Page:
A warrior named Fuse Yajiro grew ill in the spring, and by autumn he was dying. He wrote this poem:

Before long
I shall be a ghost
but just now
how they bite my flesh!
the winds of autumn.

After Writing this poem so full of nostalgia for life, Fuse Yajiro recovered somewhat and lived on for another month. Something must have changed his mind about death, for in a mood of greater detachment, he wrote another death poem:

Seen from
outside creation
earth and sky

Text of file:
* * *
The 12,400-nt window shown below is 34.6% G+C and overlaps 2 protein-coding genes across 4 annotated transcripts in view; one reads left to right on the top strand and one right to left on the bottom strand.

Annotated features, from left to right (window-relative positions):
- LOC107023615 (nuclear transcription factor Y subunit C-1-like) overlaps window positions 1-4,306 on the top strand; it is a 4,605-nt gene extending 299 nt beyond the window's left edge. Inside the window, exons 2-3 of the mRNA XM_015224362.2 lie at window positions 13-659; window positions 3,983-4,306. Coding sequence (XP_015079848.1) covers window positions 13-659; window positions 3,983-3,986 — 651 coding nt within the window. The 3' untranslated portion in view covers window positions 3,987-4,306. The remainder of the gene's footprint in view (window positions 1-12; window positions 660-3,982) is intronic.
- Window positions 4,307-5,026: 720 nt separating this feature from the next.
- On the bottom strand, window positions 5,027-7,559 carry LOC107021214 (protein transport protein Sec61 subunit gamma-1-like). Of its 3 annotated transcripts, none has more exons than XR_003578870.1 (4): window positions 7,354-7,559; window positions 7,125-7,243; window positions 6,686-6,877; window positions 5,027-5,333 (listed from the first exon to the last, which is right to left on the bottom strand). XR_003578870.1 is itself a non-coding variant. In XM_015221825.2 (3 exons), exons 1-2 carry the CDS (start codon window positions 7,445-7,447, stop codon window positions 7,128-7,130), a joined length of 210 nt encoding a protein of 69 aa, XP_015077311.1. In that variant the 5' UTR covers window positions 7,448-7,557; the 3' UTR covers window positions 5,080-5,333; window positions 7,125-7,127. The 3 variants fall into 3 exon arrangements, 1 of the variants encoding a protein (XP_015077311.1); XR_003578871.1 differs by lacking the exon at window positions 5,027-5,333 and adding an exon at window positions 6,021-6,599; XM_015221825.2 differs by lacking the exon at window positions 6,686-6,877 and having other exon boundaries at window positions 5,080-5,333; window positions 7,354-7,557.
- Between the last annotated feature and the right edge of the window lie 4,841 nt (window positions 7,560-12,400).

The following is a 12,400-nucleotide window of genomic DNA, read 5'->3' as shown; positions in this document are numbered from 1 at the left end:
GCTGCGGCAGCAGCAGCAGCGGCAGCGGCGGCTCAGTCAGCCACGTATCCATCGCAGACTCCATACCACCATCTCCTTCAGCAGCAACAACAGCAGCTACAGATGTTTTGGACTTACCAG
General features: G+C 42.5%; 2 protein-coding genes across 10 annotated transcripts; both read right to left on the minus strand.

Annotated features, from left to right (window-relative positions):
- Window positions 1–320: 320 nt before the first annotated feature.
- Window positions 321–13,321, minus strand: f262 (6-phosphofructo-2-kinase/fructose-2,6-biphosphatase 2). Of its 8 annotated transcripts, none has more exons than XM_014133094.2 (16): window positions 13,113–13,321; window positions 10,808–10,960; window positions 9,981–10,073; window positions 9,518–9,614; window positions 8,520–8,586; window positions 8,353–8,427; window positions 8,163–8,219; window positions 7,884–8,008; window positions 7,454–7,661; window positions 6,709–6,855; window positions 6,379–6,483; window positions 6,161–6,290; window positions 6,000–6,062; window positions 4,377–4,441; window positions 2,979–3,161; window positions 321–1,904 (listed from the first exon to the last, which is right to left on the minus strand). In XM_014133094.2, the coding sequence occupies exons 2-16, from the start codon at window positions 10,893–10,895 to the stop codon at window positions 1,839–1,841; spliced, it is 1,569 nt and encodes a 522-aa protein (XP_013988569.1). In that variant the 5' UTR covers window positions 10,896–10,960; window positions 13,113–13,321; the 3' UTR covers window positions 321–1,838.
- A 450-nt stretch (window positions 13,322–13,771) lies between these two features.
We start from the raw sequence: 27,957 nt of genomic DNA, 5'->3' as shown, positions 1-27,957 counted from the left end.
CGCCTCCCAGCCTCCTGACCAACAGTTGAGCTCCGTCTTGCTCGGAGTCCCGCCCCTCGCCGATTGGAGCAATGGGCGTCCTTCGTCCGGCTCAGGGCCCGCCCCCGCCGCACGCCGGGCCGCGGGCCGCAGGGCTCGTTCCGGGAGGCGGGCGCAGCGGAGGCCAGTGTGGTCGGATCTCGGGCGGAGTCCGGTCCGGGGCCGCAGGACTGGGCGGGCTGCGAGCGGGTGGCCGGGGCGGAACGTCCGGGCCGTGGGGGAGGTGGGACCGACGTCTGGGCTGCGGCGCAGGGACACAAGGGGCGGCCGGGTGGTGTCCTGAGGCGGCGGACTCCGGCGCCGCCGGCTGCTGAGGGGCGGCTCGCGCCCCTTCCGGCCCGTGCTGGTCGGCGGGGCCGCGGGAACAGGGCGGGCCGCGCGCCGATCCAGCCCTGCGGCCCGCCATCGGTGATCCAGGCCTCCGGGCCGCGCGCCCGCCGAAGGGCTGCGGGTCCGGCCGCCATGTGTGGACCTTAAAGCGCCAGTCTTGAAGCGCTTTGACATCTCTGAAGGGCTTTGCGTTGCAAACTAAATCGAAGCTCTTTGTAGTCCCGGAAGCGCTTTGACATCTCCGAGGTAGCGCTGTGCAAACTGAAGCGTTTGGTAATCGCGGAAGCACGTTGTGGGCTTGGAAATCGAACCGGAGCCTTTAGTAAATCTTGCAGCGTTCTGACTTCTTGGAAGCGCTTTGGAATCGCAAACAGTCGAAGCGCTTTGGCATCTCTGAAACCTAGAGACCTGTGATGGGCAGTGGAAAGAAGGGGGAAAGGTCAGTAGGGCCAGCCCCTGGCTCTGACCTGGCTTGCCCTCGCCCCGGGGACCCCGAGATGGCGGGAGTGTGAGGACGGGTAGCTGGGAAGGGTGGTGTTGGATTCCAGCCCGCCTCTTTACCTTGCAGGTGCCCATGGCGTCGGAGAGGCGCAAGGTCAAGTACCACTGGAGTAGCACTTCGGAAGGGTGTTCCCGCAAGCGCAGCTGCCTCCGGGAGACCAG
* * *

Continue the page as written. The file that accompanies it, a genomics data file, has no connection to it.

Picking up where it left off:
aren’t worth
a box of matches.

—from Japanese Death Poems: Written by Zen Monks and Haiku Poets on the Verge of Death (Tuttle, 1998).

 Triangle, Circle, Square, Walter De Maria, stainless steel, 1972. Photo courtesy of The Menil Collection.
Triangle, Circle, Square, Walter De Maria, stainless steel, 1972. Photo courtesy of The Menil Collection.
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